Perspective can be a hard thing to come by in today’s cacophonous world, with so many competing demands on our time and attention. So let me take a moment and run three numbers by you:
- Number of persons killed on U.S. soil since Sept. 11, 2001 by jihadist-oriented groups or individuals: 26
- Number of persons killed on U.S. soil since Sept. 11, 2001 by domestic anti-government or racist extremist groups or individuals: 48
- Number of persons killed on Georgia highways so far in 2015: 597
You can take a variety of lessons from those numbers. For example, the annual death rate from jihadist attacks — fewer than two a year since 2001 — suggests that the U.S. government has been far more effective than generally believed in reducing that threat. More people die in lightning strikes each year than have been killed by Islamic extremists since 2001. And as predicted by that infamous 2009 Homeland Security briefing to law enforcement, domestic terrorism has been almost twice as deadly as that committed in the name of jihad or Islamic extremism.
And then there’s the highway death toll, which we blithely accept as the price of doing business. Seeing those numbers, I can’t help but recall a billboard posted outside the front gate of a military base many years ago where my father was stationed. It read: “You are about to enter the most dangerous place on the planet: A public highway.”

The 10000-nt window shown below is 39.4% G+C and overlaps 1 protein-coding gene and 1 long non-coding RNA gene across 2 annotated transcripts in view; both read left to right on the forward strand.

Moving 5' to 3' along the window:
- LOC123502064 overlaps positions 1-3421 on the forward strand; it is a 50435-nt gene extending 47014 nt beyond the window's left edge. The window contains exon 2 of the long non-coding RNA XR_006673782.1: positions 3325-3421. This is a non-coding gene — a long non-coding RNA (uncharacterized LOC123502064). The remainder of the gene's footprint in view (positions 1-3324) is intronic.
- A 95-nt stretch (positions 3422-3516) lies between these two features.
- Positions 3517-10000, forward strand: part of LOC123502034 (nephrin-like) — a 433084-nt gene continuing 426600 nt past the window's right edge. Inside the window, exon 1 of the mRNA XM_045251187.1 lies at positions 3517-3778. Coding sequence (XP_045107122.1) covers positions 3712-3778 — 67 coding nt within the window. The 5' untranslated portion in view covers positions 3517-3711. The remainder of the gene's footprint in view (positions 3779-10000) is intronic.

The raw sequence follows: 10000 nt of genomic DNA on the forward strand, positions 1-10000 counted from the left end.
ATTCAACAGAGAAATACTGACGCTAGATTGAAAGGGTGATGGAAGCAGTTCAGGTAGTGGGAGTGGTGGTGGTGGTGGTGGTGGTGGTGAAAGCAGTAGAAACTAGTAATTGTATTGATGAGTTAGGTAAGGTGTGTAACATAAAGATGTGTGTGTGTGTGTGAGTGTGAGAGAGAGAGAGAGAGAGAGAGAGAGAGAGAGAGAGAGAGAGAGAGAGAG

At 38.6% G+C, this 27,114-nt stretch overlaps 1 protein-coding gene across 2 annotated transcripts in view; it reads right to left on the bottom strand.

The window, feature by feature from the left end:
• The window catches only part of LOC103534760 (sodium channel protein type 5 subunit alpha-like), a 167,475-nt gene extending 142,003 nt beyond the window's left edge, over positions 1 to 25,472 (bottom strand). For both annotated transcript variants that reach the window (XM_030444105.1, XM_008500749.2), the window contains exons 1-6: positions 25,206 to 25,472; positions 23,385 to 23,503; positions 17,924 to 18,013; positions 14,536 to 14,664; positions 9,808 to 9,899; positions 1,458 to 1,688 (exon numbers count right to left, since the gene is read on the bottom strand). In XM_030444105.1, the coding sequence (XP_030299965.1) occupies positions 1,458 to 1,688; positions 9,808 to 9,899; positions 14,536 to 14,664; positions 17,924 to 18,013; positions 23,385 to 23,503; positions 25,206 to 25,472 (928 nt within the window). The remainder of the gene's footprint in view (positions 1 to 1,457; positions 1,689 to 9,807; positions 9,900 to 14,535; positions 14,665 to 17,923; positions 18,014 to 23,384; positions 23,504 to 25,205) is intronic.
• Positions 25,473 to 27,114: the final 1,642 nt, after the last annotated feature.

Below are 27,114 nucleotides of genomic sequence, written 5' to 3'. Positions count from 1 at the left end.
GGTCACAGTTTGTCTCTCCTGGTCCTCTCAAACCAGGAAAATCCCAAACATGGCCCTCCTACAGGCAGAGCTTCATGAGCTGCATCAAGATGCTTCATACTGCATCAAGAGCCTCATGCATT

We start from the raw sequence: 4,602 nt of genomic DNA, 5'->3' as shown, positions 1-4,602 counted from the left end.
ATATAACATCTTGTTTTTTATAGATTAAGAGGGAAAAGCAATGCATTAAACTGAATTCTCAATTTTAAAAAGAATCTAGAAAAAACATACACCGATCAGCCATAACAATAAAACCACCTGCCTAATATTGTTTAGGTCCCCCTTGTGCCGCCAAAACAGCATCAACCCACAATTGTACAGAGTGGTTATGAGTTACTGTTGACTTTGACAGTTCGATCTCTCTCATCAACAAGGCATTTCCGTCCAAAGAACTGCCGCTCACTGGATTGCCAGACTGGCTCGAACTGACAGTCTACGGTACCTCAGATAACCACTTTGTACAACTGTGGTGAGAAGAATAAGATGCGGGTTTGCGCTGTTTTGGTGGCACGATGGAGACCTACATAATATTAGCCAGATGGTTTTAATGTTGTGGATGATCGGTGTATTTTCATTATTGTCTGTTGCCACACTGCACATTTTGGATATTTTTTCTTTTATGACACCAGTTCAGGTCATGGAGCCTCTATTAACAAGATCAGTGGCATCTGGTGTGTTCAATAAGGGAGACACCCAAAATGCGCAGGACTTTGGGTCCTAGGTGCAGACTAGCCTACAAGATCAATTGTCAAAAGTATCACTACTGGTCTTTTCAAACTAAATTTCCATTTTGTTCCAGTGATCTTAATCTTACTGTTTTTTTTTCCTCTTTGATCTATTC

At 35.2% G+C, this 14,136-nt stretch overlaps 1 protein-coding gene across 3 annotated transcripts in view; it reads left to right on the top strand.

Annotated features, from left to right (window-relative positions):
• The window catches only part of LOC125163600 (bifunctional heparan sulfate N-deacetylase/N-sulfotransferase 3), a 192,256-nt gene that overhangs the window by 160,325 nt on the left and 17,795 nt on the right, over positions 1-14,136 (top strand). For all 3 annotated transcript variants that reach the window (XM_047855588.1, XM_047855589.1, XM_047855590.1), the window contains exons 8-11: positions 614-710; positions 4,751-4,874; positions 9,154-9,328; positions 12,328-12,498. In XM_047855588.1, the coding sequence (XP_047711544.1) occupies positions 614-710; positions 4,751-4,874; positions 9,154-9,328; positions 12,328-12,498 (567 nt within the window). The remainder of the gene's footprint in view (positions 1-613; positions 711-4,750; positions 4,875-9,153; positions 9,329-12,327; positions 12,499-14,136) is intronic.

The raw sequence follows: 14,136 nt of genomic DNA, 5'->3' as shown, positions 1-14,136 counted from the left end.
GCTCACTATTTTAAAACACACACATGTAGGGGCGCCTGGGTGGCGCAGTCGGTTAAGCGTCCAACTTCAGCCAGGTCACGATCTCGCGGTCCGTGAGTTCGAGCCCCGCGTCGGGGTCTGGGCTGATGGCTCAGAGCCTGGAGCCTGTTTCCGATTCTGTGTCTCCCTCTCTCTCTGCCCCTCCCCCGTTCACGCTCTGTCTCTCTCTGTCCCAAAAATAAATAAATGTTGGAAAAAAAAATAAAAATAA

If some 600 Georgians had been killed so far in 2015 by terrorism, domestic or otherwise, I’m pretty sure that we’d be seeing a massive law-enforcement crackdown with considerable infringement on the right to travel freely, to communicate freely and to live our lives free of government surveillance. The fear and panic would be palpable, dominating every public debate or discussion.
But since those deaths are occurring on the highways, we won’t consider even relatively minor steps such as reducing the speed limit to 55 mph or banning cell-phone use while driving. Logical? No. But very, very human. We are genetically programmed to fear being targeted for attack by others far more than we fear becoming the victim of an accident, which we can shrug off as more or less an act of God. And our public policy reflects that irrationality.
Likewise, we are much more likely to fear being attacked by those whom we consider to be outsiders than we are by those inside our group, even when the actual risk is reversed. For example, child sexual abuse is three times more likely to be committed by a family member or family friend than by an outsider, and a white person in America is six times more likely to be killed by another white person than by a black person. But human beings being what we are, you’d have a hard time convincing some people of that. The “lizard brains” buried deep inside each of us are far more powerful than we would like to admit.